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Is There Really Such Thing as Taking a Break From Dating — and Does it Actually Solve Anything?

It depends how you spend your time away from the scene

At the start of January, less than three months after breaking up with Pete Davidson, Ariana Grande hopped on Twitter to tell fans that she’s retiring from dating in 2019 — and possibly for the rest of her life.

This tweet reminded me — and clearly, many of those in her replies — of the countless other “I’m-done-with-dating” social media rants that I’ve been subjected to throughout the years. Cosmopolitan even called Grande’s anti-dating strategy “the most relatable thing you’ll hear all day,” which must mean a lot of people are choosing to step away from the (admittedly discouraging) dating world.

But I couldn’t help but wonder: Does quitting the dating scene actually solves anyone’s problems? According to couples therapist Brooke Sprowl, that really depends on the mindset people have when entering into their period of abstinence.

“There’s this approach where people are like, ‘Maybe I really need to look at myself and stop looking for fulfillment in a partner. I want to create richness, beauty and romance in my own life, and I want to cultivate a stronger relationship with myself, so I’m gonna take some time for me,’” Sprowl explains. “That, to me, is authentic and grounded. They’re taking responsibility by saying, ‘This isn’t the world’s fault. Maybe there’s something I’m doing here that I can take responsibility for without calling everybody else a jerk.’”

But on the flip side, Sprowl says that some people pretend they’re taking the time to work on themselves, when they’re really just hoping that Prince/Princess Charming will come along if they stop looking. “They think it’s the formula for finding someone, but it’s not actually real,” she says. “They’re saying all the right words, but it doesn’t feel authentic, so they’re like, ‘Oh, I just need to focus on myself, and I don’t need anyone.’ But in reality, they’re just hoping that, that’s gonna bring them the person, because they think it’s some kinda magic wand.”

All of which means, Sprowl explains, that retiring from dating only really helps if you take the time to actively work on yourself. “Are you just refraining from dating, and then not doing anything to work on yourself, or are you going to therapy and trying to be open-hearted about some of your own issues and what you bring to the table?” she asks. “People like to put the blame on others for their problems — and there are bad people out there, there are bad people that we date and there are bad people in the world, so I’m not suggesting that it’s all on us — but my belief is that whatever we’re going through in life is co-created.”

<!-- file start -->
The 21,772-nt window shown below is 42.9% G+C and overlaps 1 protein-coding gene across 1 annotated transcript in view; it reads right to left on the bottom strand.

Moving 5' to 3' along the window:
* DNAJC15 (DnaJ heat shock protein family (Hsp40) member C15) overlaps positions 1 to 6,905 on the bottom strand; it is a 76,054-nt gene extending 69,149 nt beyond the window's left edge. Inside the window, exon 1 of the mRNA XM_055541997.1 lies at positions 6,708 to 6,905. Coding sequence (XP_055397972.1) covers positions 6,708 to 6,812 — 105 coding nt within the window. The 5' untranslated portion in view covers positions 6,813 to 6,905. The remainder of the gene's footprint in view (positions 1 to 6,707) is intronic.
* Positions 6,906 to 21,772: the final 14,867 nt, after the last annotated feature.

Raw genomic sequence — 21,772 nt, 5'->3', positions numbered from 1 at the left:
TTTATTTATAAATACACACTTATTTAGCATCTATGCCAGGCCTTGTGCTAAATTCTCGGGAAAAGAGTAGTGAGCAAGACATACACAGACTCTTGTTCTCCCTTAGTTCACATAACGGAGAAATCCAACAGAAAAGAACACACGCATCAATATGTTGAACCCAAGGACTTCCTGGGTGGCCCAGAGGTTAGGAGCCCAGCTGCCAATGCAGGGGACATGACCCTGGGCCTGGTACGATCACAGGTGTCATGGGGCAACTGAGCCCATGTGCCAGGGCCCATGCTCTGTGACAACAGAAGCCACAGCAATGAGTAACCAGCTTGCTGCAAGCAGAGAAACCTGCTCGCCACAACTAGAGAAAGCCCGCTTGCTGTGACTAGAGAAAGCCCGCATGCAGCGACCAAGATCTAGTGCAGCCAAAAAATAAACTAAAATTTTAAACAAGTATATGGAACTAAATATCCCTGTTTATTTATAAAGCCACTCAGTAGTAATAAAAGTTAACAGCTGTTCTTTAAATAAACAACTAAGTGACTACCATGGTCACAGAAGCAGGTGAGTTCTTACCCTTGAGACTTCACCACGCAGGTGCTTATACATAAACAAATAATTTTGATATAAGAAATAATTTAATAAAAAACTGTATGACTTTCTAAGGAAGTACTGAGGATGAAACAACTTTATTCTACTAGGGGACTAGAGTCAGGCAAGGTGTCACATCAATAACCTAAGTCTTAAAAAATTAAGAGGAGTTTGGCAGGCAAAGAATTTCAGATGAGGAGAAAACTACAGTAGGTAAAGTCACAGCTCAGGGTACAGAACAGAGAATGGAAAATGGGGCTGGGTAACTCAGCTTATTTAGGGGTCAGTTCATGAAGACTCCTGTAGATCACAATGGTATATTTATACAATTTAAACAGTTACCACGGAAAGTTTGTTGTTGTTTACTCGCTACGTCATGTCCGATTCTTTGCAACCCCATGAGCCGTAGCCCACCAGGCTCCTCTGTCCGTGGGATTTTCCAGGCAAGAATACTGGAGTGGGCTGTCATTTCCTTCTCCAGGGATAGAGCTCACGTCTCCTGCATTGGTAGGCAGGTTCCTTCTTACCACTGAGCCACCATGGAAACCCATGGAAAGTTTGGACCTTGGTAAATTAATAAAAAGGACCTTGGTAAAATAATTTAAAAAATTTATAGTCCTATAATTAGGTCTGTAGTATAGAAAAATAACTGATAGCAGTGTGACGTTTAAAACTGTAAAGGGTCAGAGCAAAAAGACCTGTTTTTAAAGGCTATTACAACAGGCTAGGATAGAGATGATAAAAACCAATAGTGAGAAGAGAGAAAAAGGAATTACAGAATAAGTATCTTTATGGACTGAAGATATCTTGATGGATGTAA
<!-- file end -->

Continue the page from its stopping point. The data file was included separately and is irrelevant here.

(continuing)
So, Sprowl isn’t saying that taking a break from dating only works if you spend the time picking yourself and your own problems apart, since you may very well have dated some horrible people that brought you to this point. It’s more about taking the time to check yourself and the people you previously spent your romantic energy on. “It’s not about being broken,” Sprowl explains. “This idea of like, ‘Oh, I’m broken, and there’s something wrong with me for picking the [people] I pick’ — that’s not right, and I think that’s a damaging cultural message. But neither is it helpful to be like, ‘[People] are jerks, and I’m just some perfect [person] that they’re not worthy of.’ That’s just narcissism, and it’s not right either.”

At the end of the day, if you do choose to take some time away from the battleground, the best way to move forward is to take an unbiased look at what went wrong in previous rough relationships and what you can do to put your best self forward next time around. “Find a really good therapist who challenges the way you view the world,” Sprowl suggests.

Or you can just never date anyone ever again — whatever works.